Sturgeon talks down snap election over indyref standoff
The First Minister of Scotland has ‘dismissed’ suggestions that she might engineer a snap election to the Scottish Parliament to try to break her deadlock with Theresa May, according to the BBC earlier this week.
Nicola Sturgeon has already ruled out a legal challenge too (on the sound basis that her recent 11-0 defeat at the Supreme Court bodes ill for such chicanery). This leaves an attempt to wriggle round Westminster’s control of the referendum – as reported in this column last week – as seemingly the only game-changing gambit not yet ruled out.
Of course, the SNP have good reason to be cautious: by no means is all of their vote separatist, and they can’t be sure how an election campaign fought explicitly to gain a mandate for a near-future re-fight of 2014 would affect their coalition.
Only this week, the Scotsman reported a YouGov poll which found a clear majority of Scots believe that a ‘generation’ must be at least 20 years long, which will confirm the instincts of unionists who are trying to hold the separatists to their claim that the 2014 referendum was a “one in a generation event”.
With the polls in a bad place it may actually suit Sturgeon for the Prime Minister to hit ‘pause’, for it allows the her to keep her activists simmering nicely without being forced into a make-or-break decision.
Yet two more stories from the Scotsman highlight the perils of waiting: the SNP’s governmental fixation with independence is being blamed for £6.5 billion in lost growth, whilst Labour claim that spending on Scottish pupils has fallen by over £1 billion in just seven years.
Brokenshire sets deadline for talks as Ulster Unionists elect a new leader
The Northern Irish Secretary has set Good Friday as the deadline for the current negotiations about forming a devolved executive, according to the Belfast Telegraph.
In a bid to increase pressure on the local parties – who already missed his initial deadline – James Brokenshire insisted that talks could not continue indefinitely and only a ‘narrow window’ remained.
The Guardian reports that Parliament may need to legislate to restore control of some Stormont departments to Westminster by the end of April. The use of emergency British cash to keep certain sectors ticking over in the absence of an Ulster budget has apparently been described as “direct rule by stealth”.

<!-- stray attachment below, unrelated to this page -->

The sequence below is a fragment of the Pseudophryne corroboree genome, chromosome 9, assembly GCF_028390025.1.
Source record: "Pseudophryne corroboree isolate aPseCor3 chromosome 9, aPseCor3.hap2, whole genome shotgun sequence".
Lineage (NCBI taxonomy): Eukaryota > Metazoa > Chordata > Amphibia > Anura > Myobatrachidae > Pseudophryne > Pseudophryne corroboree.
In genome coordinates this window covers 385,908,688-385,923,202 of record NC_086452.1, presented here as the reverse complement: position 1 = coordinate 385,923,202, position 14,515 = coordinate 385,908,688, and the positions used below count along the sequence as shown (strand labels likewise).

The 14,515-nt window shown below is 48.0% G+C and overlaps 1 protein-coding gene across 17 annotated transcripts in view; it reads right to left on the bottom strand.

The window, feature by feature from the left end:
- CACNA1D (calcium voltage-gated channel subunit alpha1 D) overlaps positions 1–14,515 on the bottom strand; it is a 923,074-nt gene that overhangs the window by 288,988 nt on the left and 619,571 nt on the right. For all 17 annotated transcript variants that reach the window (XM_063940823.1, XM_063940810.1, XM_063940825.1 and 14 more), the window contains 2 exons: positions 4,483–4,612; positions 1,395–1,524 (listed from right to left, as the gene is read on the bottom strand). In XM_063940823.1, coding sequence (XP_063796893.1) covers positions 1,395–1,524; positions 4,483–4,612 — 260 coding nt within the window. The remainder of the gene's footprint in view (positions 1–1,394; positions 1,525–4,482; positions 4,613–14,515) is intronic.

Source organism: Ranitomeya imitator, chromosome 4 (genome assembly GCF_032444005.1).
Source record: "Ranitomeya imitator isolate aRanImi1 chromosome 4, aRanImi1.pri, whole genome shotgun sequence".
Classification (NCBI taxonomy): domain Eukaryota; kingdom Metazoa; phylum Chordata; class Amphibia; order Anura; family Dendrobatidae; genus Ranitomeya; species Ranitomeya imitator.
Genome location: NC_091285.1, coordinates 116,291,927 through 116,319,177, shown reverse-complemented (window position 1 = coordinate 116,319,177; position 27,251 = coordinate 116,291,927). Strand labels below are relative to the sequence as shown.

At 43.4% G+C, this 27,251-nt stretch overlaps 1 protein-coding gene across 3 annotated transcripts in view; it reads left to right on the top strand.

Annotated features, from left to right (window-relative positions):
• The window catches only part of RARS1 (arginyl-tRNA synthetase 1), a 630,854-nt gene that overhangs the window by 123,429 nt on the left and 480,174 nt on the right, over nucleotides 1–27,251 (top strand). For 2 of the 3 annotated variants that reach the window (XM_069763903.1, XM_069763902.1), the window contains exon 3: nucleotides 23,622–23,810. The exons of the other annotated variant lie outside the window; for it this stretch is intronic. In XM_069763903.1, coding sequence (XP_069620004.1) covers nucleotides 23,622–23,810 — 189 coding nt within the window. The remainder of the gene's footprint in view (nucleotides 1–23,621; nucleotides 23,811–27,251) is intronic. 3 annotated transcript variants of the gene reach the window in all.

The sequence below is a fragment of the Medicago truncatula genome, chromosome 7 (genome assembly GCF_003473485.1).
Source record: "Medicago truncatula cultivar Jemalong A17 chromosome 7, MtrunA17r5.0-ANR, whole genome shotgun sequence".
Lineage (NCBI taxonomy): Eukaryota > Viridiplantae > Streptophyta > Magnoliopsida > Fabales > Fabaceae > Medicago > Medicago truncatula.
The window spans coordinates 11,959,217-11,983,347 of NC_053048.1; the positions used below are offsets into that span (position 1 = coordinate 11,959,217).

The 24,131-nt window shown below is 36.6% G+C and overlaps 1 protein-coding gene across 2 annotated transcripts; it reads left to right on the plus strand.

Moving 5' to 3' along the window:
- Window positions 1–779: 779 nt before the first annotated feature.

Such a course may set the Government up for a clash with its Irish counterpart, who appear to believe that the British have undertaken never to restore direct rule. London doesn’t seem to share this view, and has already rebuked Enda Kenny, the Irish prime minister, for suggesting it.
Elsewhere the Ulster Unionists have crowned their new leader. Robin Swann was the only candidate to succeed Mike Nesbitt, who stepped aside following the party’s disastrous showing in last month’s snap election.
After the UUP fell from third to fourth place in the Assembly, the North Antrim MLA has said that he wants to build a “non-threatening, positive” unionism. It will be interesting to see whether he can maintain this approach. The DUP have predictably reacted to their self-inflicted humbling by urging a ‘unionist unity’ pact on Swann.
Such a move might shore up capital-U Unionist representation in the short term, at the expense of locking the Unionist parties into a fatally narrow offer that not only fails to cut through with Catholics but sheds liberal, less tribal Protestant voters to alternatives like the Alliance.
Reckless defects from UKIP to Conservatives in the Welsh Assembly
UKIP hadn’t long broken into the Welsh Assembly before things went awry: Neil Hamilton, the disgraced ex-Conservative MP who somehow ended up on the party’s list, stood against and defeated Nathan Gill for the leadership of the Assembly group.
His putsch was confirmed by then-leader Diane James (who is herself considering defecting back to the Tories) but condemned by Nigel Farage, and fitted into the broader pattern of infighting wracking the People’s Army at the time.
Now Welsh UKIP are following those wider trends once again: Mark Reckless, another former Conservative MP who followed Douglas Carswell over the top, has ‘re-ratted’ to the Tories. Like Carswell, he claims that UKIP’s primary mission was accomplished with the Leave vote in 2016.
He also faces criticism for his failure to stand down from his seat – made worse by the fact that, unlike Carswell, he’s a list AM and thus has no personal mandate of his own. However, he points out that the PR system means he couldn’t defend himself in a by-election, as his seat would simply be allotted to the next candidate on UKIP’s 2016 list.
As for his status, it’s a little complicated. Reckless is taking the Tory whip at Cardiff Bay, taking the Conservatives back into second place with 12 seats (Plaid having lost former leader Dafyd Elis Thomas last autumn), but he’s not rejoined the party.